Recommended

Current Page: Church & Ministries | Thursday, January 14, 2016
John Piper: 4 Ways to Get Rid of Habitual Suspicion

John Piper: 4 Ways to Get Rid of Habitual Suspicion

Pastor John Piper speaks on "The Plundering of Your Property and the Power of Hope" at Passion City Church, Atlanta Georgia, January 18, 2015. | (Photo: Screengrab/DesiringGod.org/John Piper)

Some people are always suspicious of others' motives, constantly doubting their intentions or searching for hidden agendas behind compliments or praise.

Pastor John Piper calls this "habitual suspicion," and in a post shared Tuesday on his website DesiringGod.org, the pastor, chancellor of Minnesota-based Bethlehem College & Seminary, offers four ways to break free of this consuming habit.

"This kind of doubting or suspicion as a habit is unloving and therefore wrong," explains Piper, who provides biblical background ahead of his four recommendations.

Christians should operate in love, and Piper says the very nature of love seeks out the good in others.

The pastor uses 1 Corinthians 13:7 as a scriptural reference: "Love bears all things, believes all things, hopes all things, endures all things."

"Love hopes for the best from people, not the worst," he adds. "Love does to others what we would have done to us. And we don't like people to second-guess our motives. You don't like it when people impute to you motives that are not there, so you shouldn't do that to others either."

The theologian offers these four ways to combat "sinful suspicions."

1. Shed Anxiety

Piper explains that anxious suspicion of others' motives is not productive, and he reminds audiences of Jesus' words in Matthew 6:27: "And which of you by being anxious can add a single hour to his span of life?"

The pastor warns that, "anxious suspicion of others' motives does no good. It doesn't help us. It doesn't add anything to our life. It only makes relationships harder and not better."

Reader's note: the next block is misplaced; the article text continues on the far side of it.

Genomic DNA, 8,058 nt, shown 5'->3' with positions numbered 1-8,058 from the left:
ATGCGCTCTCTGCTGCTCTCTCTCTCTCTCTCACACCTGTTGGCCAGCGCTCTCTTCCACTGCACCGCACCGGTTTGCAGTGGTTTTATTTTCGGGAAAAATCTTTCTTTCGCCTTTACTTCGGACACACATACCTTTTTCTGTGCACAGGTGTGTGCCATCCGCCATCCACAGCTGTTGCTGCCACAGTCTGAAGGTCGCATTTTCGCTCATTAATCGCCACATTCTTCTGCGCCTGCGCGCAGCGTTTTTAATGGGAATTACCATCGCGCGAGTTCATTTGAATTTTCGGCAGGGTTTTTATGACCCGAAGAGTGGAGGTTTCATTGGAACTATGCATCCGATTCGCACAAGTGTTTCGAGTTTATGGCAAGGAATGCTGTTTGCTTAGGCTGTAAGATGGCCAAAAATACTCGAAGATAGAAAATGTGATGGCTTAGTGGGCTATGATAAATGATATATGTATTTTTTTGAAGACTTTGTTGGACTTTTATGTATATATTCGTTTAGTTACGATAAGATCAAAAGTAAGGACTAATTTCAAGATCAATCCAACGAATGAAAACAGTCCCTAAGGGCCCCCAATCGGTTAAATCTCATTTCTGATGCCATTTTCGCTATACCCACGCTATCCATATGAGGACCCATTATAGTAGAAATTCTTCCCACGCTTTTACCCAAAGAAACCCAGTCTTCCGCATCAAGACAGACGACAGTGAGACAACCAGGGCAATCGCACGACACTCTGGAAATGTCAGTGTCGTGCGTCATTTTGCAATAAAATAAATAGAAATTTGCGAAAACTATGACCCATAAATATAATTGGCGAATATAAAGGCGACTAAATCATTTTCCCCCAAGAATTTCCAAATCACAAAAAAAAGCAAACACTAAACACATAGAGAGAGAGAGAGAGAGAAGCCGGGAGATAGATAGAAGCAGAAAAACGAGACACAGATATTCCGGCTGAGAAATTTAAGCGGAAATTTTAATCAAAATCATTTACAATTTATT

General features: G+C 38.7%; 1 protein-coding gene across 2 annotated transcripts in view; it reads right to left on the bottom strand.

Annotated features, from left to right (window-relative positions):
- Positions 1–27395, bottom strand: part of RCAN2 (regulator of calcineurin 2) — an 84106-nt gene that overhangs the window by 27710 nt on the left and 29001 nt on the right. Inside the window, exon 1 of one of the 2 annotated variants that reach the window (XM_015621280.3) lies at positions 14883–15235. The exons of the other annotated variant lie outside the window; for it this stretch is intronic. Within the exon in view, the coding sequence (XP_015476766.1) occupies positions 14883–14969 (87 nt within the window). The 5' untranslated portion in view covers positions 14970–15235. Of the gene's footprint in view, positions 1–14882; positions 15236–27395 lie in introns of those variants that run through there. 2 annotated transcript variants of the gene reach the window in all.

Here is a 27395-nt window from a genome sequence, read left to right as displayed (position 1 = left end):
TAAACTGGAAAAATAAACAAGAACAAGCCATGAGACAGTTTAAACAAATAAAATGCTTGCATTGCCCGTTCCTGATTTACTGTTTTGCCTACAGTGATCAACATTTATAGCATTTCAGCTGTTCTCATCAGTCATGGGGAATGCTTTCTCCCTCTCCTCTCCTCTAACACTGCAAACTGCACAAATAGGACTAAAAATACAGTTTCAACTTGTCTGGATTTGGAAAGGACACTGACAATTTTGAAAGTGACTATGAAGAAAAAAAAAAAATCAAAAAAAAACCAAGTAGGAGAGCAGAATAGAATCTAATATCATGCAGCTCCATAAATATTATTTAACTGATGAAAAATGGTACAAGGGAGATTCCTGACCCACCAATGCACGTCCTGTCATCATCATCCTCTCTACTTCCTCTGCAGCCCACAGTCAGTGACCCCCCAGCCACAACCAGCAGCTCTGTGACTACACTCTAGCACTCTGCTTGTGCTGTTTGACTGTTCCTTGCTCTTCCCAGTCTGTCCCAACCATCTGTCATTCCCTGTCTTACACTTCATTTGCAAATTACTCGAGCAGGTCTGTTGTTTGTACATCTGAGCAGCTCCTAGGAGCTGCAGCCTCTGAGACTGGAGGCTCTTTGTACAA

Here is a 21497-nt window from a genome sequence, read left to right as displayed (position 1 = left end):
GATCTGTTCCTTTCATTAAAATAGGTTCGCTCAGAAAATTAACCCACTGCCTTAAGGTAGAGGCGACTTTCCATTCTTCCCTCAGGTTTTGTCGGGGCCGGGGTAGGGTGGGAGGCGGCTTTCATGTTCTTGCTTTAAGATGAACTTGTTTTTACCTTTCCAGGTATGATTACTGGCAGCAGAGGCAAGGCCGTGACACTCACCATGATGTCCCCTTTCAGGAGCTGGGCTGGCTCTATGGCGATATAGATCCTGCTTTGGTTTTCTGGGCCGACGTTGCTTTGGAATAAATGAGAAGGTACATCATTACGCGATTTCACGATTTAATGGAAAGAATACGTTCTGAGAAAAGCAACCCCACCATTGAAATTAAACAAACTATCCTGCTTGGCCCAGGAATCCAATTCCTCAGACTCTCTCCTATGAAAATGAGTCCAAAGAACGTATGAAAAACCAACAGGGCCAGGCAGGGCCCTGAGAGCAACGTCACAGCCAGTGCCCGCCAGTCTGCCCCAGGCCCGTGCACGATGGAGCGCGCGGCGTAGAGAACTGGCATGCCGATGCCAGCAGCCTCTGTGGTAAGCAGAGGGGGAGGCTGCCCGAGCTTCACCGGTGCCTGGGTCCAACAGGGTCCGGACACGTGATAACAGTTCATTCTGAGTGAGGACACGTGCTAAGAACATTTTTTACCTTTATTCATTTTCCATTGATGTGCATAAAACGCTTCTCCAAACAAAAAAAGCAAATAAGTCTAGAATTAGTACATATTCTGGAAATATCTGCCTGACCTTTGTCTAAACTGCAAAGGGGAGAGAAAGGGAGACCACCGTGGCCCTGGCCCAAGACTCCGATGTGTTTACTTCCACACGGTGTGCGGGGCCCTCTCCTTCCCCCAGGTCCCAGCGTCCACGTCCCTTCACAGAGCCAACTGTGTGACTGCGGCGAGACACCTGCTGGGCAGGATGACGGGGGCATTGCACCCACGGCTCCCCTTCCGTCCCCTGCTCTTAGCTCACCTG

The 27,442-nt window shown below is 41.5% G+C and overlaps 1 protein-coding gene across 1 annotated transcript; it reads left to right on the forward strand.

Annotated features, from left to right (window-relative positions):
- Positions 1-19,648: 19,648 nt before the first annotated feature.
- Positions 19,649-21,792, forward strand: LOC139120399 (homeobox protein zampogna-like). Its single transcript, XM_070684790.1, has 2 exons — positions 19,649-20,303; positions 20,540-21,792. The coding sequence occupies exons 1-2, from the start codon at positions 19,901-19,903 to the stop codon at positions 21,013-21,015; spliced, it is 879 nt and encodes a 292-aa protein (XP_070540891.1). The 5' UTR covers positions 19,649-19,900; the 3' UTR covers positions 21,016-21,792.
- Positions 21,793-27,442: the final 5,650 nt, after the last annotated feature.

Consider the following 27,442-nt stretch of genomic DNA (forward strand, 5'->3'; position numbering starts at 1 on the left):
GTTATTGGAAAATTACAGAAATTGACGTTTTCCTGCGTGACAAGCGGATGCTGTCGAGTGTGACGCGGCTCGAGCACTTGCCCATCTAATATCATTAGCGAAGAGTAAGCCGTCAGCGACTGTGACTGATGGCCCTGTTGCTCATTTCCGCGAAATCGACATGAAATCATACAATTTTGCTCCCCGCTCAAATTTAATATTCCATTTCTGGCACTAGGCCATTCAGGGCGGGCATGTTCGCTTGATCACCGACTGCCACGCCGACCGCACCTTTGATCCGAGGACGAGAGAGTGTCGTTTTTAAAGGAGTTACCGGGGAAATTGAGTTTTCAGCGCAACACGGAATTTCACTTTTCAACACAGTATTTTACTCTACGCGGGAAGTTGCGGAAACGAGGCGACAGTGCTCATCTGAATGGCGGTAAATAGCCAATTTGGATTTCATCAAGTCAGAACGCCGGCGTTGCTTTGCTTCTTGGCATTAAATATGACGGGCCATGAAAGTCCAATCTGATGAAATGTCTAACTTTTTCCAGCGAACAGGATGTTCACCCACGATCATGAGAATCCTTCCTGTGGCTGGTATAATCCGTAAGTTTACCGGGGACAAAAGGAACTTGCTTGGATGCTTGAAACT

2. Search Your Own Heart

Here, Piper suggests that constantly questioning people's intentions may be a symptom of one's own tendency for ulterior motives.

The pastor encourages individuals to increasingly find ways to praise others only "whenever there is real reason to praise them."

"Maybe the more you form the habit of praising others this way, the less you will automatically assume others would do anything differently for you."

On this point, Piper admits, "I am really preaching to myself when I say that, because I think most of the times when I am reading negative things into people, it is because I have seen them in myself."

3. Accept Praise and Offer Genuine Thanks

"Resolve that when someone praises you, you will return genuine thanks, but will not even think of some kind of payback that they could get from you."

The theologian says that if those who offer praise really do have ulterior motives, "maybe your authentic gladness in receiving the praise minus any payback will dry up the ulterior motives because they don't work. Meanwhile, you get the pleasure of their praise without worrying about their motives."

4. Pray

Piper reminds believers in Christ to pray. "Pray and ask God to fill you with love and to take away the bent toward suspicion."

Email me: kevin.porter@christianpost.comFollow me on Twitter: @kevindonporter

Sponsored

Most Popular

More In Church & Ministries